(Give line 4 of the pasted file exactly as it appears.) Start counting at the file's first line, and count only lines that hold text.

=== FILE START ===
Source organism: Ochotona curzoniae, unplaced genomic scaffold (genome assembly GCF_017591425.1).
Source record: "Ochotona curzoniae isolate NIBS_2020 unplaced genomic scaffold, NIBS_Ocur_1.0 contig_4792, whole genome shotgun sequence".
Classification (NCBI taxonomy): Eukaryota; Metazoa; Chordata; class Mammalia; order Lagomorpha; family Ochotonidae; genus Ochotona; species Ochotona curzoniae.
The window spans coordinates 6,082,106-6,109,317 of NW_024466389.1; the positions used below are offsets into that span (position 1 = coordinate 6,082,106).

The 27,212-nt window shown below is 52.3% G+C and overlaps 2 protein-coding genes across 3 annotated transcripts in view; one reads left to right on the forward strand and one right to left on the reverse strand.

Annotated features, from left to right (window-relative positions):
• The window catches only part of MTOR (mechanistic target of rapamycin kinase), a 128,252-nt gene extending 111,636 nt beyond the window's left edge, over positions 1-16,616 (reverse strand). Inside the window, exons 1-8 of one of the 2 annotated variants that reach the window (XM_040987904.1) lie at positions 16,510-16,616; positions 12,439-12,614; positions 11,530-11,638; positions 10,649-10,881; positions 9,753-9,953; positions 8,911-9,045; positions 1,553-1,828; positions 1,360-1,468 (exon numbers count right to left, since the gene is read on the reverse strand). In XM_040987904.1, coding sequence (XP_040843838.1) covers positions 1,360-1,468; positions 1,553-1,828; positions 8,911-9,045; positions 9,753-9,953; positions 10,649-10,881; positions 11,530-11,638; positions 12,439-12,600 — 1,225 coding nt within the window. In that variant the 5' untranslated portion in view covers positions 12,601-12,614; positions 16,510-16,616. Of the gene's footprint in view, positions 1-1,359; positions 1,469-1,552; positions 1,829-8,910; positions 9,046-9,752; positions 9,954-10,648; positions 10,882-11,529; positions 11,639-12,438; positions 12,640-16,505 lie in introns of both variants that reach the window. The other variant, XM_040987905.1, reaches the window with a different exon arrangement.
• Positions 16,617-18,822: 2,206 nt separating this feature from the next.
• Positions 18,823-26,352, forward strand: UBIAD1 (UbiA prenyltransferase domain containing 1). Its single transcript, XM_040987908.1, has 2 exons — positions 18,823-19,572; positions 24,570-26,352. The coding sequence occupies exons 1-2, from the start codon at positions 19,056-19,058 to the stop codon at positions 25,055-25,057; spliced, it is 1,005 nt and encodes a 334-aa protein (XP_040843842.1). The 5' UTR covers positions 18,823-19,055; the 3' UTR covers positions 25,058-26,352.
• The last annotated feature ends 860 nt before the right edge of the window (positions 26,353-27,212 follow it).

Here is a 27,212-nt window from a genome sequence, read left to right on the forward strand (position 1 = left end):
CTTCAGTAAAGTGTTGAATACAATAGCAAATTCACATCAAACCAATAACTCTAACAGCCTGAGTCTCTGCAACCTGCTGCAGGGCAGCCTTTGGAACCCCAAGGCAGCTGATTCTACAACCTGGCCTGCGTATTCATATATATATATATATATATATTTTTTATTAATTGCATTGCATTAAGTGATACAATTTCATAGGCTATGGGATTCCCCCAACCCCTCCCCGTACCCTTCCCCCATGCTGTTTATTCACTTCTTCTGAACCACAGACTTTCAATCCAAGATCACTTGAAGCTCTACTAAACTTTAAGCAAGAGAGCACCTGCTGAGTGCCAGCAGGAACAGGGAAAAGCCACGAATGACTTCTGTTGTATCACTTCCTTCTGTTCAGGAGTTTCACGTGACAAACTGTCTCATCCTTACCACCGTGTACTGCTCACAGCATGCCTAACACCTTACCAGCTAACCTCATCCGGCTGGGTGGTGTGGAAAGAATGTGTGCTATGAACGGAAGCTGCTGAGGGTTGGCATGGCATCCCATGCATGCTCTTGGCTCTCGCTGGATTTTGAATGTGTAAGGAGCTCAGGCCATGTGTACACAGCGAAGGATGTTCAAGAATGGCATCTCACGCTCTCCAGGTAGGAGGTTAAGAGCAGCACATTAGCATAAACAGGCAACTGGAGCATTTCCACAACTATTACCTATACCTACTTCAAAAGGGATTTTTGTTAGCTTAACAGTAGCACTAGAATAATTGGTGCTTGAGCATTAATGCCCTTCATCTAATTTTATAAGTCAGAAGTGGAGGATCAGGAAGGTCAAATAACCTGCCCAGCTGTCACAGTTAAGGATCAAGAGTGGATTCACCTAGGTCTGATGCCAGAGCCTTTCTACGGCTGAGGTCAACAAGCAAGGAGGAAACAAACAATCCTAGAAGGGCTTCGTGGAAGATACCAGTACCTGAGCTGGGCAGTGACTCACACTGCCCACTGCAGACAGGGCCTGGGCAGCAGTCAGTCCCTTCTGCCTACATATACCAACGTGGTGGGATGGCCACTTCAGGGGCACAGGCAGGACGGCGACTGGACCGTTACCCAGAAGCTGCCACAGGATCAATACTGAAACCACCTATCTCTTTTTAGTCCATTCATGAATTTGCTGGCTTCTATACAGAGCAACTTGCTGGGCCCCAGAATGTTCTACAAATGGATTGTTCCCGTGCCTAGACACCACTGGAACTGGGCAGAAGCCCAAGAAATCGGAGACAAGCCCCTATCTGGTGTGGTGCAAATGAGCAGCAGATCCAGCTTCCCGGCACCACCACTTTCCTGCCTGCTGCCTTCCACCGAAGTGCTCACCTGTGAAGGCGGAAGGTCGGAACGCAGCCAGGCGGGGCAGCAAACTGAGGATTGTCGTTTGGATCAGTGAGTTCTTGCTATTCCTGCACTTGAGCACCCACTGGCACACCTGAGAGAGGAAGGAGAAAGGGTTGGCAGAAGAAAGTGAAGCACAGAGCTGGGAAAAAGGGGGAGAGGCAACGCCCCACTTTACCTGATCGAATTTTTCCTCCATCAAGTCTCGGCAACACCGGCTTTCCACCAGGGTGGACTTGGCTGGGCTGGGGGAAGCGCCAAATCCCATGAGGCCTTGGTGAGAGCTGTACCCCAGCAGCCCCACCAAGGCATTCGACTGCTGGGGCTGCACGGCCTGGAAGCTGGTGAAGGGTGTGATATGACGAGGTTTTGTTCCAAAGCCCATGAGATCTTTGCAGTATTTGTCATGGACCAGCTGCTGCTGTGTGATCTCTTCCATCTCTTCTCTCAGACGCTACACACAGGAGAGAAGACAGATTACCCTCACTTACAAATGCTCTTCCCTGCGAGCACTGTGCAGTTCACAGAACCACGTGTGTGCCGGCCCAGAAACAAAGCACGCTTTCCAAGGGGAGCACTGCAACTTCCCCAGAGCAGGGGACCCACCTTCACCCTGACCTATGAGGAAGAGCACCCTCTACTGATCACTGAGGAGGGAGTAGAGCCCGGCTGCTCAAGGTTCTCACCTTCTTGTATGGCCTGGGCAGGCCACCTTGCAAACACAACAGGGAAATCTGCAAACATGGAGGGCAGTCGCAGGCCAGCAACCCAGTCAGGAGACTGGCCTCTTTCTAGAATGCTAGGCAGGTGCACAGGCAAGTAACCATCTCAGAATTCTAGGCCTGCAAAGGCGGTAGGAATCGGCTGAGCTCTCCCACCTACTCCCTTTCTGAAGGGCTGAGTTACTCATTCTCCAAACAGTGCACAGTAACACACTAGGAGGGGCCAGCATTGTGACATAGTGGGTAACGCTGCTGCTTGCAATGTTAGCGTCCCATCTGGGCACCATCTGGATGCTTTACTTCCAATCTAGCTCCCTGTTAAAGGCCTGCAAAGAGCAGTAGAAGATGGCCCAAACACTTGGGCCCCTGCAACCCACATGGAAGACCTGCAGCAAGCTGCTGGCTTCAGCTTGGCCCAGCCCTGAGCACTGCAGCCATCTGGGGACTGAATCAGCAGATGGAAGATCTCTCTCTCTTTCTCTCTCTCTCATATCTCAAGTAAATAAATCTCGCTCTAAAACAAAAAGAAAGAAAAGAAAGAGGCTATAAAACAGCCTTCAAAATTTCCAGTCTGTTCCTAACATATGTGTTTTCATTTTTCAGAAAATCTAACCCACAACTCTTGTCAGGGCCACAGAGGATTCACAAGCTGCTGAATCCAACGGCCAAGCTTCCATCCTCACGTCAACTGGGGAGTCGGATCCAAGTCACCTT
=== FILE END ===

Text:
The window spans coordinates 6,082,106-6,109,317 of NW_024466389.1; the positions used below are offsets into that span (position 1 = coordinate 6,082,106).